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A Fort Worth native, Jordan Breal is a graduate of Northwestern’s Medill School of Journalism and joined Texas Monthly in February 2005. As the magazines resident travel writer, she spends most of her time on the road in search of Texass most interesting sights, best hotels, and notable eats.
Jordan chronicles her adventures in her monthly column, The Wanderer, as well as a blog of the same name. She has also written about her home state for Fast Company, National Geographic Traveler, and Whole Living, among other publications.

268 Articles

Travel & Outdoors |
April 17, 2014

13 Summer Weekend Getaways

That's what summer boils down to: Thirteen opportunities to rip up your Friday-to-Sunday routine and go in search of adventure on the high plains. Or utter Relaxation along a languid East Texas river. Or cooler climes inthe historic heart of santa fe. Or the tastiest red enchiladas in El Paso.

Travel & Outdoors |
November 16, 2013

Bar None

Houston’s Market Square is one of the state’s most historical spots. Lately it’s also one of the hippest places in the country to get a drink.

Travel & Outdoors |
July 15, 2013

Come Padre

Whether man-made or natural, the charms of South Padre Island are pretty much impossible to resist (especially after a couple of turbo piña coladas).

Travel & Outdoors |
March 11, 2013

Treasure This

Every spring and fall, thousands of buyers head to Round Top Antiques Week, looking for the object of their dreams—or just a cheap doodad to hang from the rearview mirror. A field guide to separating the corny dogs from the nineteenth-century armoires.

The Wanderer |
February 19, 2013

Sneak Peek: In March, The Wanderer Goes To . . .

Sometimes the best vacations are staycations. Though I didn’t have to travel very far to get to my March destination—East Austin—it was a welcome change of scenery. There are far too many shops, restaurants, bars, and other discoveries in the neighborhood to hit them all in a three-day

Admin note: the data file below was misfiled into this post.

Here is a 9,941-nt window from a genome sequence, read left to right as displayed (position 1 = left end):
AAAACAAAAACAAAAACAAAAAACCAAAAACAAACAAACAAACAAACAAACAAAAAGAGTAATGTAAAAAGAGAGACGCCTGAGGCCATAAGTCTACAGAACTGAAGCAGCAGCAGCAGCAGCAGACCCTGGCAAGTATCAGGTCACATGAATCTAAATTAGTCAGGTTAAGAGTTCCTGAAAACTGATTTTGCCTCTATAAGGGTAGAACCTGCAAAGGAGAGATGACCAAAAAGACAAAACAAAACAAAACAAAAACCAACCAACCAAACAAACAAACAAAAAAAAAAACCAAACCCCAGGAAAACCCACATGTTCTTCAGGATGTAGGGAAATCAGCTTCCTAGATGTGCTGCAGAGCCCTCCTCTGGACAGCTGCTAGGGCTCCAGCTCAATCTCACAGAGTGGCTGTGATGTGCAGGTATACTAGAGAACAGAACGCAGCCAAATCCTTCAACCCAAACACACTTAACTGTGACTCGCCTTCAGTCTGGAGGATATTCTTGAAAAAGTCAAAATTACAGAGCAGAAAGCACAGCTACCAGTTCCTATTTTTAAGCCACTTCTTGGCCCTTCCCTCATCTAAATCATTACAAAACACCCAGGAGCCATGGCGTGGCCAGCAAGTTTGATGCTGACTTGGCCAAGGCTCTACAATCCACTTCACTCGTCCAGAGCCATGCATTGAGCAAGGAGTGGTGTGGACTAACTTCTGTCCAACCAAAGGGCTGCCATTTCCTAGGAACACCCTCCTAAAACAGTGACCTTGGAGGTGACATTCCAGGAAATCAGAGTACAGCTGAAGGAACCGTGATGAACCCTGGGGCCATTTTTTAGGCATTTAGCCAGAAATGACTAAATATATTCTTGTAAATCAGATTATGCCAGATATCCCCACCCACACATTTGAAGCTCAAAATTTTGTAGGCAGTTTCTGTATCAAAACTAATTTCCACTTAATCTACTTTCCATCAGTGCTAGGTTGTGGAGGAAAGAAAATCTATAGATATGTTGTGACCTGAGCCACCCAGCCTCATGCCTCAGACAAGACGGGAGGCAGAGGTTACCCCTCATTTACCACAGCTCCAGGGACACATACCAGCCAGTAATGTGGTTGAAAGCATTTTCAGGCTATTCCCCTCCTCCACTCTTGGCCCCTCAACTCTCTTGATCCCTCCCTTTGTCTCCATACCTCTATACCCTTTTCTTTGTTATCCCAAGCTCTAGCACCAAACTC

The Wanderer |
January 30, 2013

Calling All Weekend Wanderers

In Texas Monthly’s inaugural issue (forty years ago this month, in February 1973), writer Richard West exhorted “weekend wanderers” to pack up and embrace the three-day vacation. “With a little imagination, planning, and a basic Texas road map,” he wrote, “a very real quality of leisure and

Travel & Outdoors |
January 21, 2013

Travaasa Austin, Austin

A mere fifteen minutes after being buzzed into this secluded wellness resort about thirty miles northwest of downtown, I was floating in an infinity-edge pool with a margarita in hand. As I looked out over the wooded hills surrounding scenic (if drought-depleted) Lake Travis, I struck up a conversation with

Where To Stay Now |
January 21, 2013

The Inn at Dos Brisas, Washington

This secluded country escape roughly halfway between Austin and Houston should have a warning posted at its entrance: “Caution: Guests may become incurably spoiled. Stay at your own risk.” Once inside its gates, you’ll wend your way along a narrow road through acres of bucolic farmland, passing organic gardens, pastures

Travel & Outdoors |
January 21, 2013

Hotel Zaza, Houston